Last week, Dorkland did a blog post about The Defenders. Inspired by this (don't let it get to your head, Chris), I wanted to offer a few thoughts on the book myself.
The Defenders harkens me back to the sunny days of my youth when the majority of what I read were Marvel Comics. It's probably been since 2000 or so since I regularly read anything Marvel and there was a long era of abstinence before that point as well. But I digress..
The comic book series concerned heroes who were outsiders with strong streaks of individuality. This stood in stark contrast to The Avengers, who were most of the publisher's flagship characters at the time. The Avengers had a headquarters, an organizational charter, government restrictions, and probably HR rules and a mission statement to boot. The Defenders had none of this. They were, as Marvel touted them, a "non-team" team of superheroes.
The first Defenders were formed in a crossover of Dr. Strange, the Hulk, and Namor the Sub-Mariner. The three came together to stand against the threat of extra-dimensional beings called The Undying Ones. The good guys won of course. In a subsequent story arc, Namor enlists the help of the Silver Surfer to fight a weather control experiment gone horribly awry. Silver Surfer would then become a semi-regular in the series. All of this can be found in Marvel's edition of Essential Defenders Vol. 1. Also contained in that volume is one of my favorite issues, Defenders #2, "Nightmare on Bald Mountain." It's a blatant homage to the work of H.P. Lovecraft and it's a true gem in comics.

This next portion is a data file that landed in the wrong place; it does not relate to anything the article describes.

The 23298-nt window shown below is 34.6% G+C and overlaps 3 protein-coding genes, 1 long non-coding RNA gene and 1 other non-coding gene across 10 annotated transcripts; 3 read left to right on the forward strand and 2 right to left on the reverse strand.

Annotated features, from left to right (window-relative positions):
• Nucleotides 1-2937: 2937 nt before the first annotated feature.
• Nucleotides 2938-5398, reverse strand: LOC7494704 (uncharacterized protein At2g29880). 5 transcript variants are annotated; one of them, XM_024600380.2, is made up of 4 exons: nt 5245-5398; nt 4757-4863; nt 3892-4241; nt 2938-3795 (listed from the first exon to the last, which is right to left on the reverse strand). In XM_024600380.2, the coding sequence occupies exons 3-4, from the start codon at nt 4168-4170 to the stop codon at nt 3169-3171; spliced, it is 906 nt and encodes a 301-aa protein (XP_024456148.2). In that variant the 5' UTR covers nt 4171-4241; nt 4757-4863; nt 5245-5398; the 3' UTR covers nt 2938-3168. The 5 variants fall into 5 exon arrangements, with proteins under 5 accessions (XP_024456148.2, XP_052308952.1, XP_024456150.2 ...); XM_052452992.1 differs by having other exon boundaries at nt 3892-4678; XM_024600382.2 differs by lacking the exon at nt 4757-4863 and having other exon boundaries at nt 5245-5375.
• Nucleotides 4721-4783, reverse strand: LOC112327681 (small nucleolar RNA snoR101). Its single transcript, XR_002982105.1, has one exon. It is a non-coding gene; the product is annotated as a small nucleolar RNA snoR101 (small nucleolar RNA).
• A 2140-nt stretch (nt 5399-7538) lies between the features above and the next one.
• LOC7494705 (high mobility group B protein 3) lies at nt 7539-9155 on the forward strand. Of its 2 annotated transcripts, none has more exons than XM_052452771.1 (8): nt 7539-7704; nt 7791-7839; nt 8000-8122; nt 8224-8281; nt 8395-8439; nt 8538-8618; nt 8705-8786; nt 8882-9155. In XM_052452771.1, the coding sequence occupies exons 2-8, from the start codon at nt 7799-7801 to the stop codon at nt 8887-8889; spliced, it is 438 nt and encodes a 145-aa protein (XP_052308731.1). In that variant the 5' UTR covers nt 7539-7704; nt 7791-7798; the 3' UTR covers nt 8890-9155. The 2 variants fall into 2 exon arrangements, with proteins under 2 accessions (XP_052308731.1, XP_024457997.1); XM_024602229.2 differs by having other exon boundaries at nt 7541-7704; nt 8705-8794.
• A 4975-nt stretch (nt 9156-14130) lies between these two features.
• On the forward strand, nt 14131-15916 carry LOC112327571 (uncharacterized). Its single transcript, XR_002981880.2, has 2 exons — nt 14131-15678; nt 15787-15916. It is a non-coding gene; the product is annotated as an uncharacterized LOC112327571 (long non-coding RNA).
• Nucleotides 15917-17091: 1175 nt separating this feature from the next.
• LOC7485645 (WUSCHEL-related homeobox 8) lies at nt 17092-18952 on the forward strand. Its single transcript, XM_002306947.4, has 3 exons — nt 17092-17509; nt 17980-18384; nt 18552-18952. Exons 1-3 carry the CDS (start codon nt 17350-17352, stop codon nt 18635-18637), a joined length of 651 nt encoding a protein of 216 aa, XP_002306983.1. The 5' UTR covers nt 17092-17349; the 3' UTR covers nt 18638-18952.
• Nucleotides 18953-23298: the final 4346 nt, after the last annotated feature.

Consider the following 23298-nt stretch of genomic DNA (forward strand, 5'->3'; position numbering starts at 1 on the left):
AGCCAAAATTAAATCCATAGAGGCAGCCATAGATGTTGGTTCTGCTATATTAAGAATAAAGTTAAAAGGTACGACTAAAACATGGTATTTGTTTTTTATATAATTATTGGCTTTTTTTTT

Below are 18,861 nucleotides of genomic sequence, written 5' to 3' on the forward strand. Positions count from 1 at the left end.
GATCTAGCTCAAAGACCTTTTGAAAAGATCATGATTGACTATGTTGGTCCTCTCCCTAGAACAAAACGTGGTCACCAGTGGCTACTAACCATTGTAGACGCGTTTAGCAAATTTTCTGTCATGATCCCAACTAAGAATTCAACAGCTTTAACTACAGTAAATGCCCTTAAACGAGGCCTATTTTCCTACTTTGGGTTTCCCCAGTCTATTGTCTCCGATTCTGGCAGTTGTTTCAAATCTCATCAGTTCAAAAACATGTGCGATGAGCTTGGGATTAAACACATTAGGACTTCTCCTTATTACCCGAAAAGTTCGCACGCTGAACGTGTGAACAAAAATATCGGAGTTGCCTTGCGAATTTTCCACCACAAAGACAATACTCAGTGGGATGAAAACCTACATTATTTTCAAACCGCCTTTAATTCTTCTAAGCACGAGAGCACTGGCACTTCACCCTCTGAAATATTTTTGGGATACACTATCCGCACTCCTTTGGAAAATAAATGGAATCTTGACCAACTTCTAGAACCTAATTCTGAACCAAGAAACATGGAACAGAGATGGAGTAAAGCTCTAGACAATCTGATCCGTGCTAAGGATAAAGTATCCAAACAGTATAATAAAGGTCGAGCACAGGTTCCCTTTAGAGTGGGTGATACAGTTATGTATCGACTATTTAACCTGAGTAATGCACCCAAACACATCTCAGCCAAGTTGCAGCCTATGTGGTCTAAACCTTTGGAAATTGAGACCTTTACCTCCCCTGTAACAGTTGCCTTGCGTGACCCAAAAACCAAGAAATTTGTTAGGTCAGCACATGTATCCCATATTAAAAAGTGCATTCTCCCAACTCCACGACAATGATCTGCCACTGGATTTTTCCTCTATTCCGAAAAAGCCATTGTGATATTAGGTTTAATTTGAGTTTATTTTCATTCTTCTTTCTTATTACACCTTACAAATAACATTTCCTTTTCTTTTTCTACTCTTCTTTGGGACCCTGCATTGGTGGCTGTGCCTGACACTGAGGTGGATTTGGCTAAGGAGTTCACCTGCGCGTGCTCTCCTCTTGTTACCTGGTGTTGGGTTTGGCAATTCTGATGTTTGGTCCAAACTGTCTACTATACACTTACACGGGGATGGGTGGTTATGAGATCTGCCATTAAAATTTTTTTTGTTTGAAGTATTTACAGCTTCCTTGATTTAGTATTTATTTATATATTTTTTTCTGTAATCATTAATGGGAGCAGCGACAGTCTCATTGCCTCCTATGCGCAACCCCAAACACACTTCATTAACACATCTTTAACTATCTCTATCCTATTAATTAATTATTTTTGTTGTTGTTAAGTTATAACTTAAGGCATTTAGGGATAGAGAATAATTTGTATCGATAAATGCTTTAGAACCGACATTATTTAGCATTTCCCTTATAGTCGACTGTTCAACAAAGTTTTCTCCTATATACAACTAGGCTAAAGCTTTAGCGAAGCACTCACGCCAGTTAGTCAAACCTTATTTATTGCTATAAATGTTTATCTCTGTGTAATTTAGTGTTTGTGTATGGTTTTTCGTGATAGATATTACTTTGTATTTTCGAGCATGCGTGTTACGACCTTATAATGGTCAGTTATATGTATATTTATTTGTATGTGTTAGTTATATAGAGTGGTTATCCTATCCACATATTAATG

Those I read in the Essential edition. My true indoctrination to the team came when the roster was Hulk, Nighthawk, Hellcat, Valkyrie, and the occasional visit from Dr. Strange. Since it was my first exposure, it also happens to be my favorite line-up and for no real better reason than that. Somewhere out there, I'm sure there is someone who favorites the New Defenders line-up, which was basically X-Factor before that team came to be.
Speaking of taste, the storylines and opponents in The Defenders were usually supernatural and occult in nature. In other words, things usually got really weird really fast. That not being my prime interest in comics, I was not a regular buyer of the book. I would pick it up whenever a) the cover grabbed me and b) there was not much else I wanted to buy with my comics allowance. That said, it was typically a fun ride, even if I could only take it in small doses, and compared to Marvel's output of the past few decades, those issues were absolutely lucent.
Marvel has recently relaunched a Defenders title. Dorkland says it keeps the feel of the original series. And it features Iron Fist as a team member. Bonus! Still, I just can't bring myself to rush off to the comics store and buy it. Maybe one day but not too soon. For now, I'm content with my classic issues, reliving the writing of Roy Thomas and Steve Gerber.
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